Can a common anti-inflammatory drug reverse Alzheimer's? Researchers from The University of Manchester found that mefenamic acid, a common non-steroidal anti-inflammatory drug (NSAID) that's used for period pain, completely reversed memory loss and brain inflammation in mice.
Mefenamic acid, an oral capsule available by prescription to treat moderate pain and menstrual pain, is sold under the brand name Ponstel, but is also available in a generic version. It works by reducing hormones that cause inflammation in the body.
The study is the first time a drug has been shown to target this inflammatory pathway, but team leader David Brough cautions that more research is necessary to determine its impact on humans, and the long-term implications of its use.
In the study, mice were used whose genes had been altered to develop symptoms of Alzheimer's, and they had already developed symptoms of the disease. One group of 10 mice was treated with mefenamic acid, which was given to them by a mini-pump implanted under the skin for one month, and 10 mice were treated with a placebo.
In mice given the drug, memory loss was completely reversed to the levels seen in mice without the disease.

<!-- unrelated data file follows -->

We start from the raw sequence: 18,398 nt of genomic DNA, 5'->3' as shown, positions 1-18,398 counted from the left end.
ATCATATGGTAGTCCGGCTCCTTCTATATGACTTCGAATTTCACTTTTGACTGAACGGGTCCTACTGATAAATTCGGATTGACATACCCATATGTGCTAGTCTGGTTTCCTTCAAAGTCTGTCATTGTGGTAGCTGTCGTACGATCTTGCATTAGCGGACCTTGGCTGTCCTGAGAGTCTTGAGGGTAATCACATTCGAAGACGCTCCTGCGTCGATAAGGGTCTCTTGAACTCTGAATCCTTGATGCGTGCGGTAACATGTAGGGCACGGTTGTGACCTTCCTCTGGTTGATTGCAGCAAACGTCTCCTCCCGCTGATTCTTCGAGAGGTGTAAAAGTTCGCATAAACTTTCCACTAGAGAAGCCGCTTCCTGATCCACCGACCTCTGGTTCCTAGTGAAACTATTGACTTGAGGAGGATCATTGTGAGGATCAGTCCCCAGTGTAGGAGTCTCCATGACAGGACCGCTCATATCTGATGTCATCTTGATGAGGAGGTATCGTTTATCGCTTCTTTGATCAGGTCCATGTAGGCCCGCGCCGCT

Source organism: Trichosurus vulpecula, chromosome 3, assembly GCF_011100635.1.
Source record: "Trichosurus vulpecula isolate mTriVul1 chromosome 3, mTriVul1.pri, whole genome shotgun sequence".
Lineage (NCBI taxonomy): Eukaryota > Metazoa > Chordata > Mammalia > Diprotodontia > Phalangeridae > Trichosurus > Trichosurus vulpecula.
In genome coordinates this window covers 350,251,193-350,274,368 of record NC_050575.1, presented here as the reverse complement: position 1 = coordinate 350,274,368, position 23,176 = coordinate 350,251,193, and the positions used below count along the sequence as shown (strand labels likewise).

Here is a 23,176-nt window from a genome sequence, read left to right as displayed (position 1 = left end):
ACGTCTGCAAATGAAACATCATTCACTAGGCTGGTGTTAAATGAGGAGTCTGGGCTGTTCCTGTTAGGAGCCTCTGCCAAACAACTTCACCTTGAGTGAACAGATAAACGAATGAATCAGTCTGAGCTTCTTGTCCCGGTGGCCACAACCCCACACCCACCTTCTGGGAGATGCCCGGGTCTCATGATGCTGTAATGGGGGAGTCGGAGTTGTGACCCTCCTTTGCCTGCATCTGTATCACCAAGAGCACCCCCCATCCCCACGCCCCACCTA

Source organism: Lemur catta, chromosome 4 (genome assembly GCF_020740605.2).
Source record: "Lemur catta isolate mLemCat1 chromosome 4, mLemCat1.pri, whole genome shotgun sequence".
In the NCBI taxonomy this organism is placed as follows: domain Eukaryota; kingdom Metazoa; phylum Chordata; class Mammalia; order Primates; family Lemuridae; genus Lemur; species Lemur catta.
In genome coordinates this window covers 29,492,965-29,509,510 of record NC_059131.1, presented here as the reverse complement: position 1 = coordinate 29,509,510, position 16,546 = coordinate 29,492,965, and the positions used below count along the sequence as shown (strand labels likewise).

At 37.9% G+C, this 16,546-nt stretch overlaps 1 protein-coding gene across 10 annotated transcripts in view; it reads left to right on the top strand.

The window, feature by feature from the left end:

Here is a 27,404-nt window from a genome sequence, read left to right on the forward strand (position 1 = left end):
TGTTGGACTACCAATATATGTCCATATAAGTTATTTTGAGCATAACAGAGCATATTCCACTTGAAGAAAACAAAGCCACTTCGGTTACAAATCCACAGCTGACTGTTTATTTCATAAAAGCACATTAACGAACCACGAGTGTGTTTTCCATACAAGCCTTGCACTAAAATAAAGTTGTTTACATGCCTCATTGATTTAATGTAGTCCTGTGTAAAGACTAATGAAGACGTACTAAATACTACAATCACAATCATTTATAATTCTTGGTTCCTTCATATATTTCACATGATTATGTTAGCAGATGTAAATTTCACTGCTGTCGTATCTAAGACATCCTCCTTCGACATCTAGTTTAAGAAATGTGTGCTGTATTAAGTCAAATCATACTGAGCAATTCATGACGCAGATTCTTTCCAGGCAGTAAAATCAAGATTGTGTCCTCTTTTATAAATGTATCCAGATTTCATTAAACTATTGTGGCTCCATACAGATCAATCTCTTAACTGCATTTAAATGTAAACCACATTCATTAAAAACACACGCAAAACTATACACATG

"There is experimental evidence now to strongly suggest that inflammation in the brain makes Alzheimer's disease worse," said Brough.
"Our research shows for the first time that mefenamic acid, a simple non-steroidal anti-inflammatory drug, can target an important inflammatory pathway called the NLRP3 inflammasome, which damages brain cells."
"Until now, no drug has been available to target this pathway, so we are very excited by this result.
"However, much more work needs to be done until we can say with certainty that it will tackle the disease in humans as mouse models don't always faithfully replicate the human disease.
"Because this drug is already available and the toxicity and pharmacokinetics of the drug is known, the time for it to reach patients should, in theory, be shorter than if we were developing completely new drugs.
Brough is preparing early phase II trials to test the drug in humans.
"We are now preparing applications to perform early phase II trials to determine a proof-of-concept that the molecules have an effect on neuroinflammation in humans."
According to the Alzheimer's Association, an estimated 5.4 million Americans have Alzheimer's, and it's the sixth leading cause of death. Experts expect the number of seniors with Alzheimer's to triple by 2050.
Study results were published in the journal Nature Communications.
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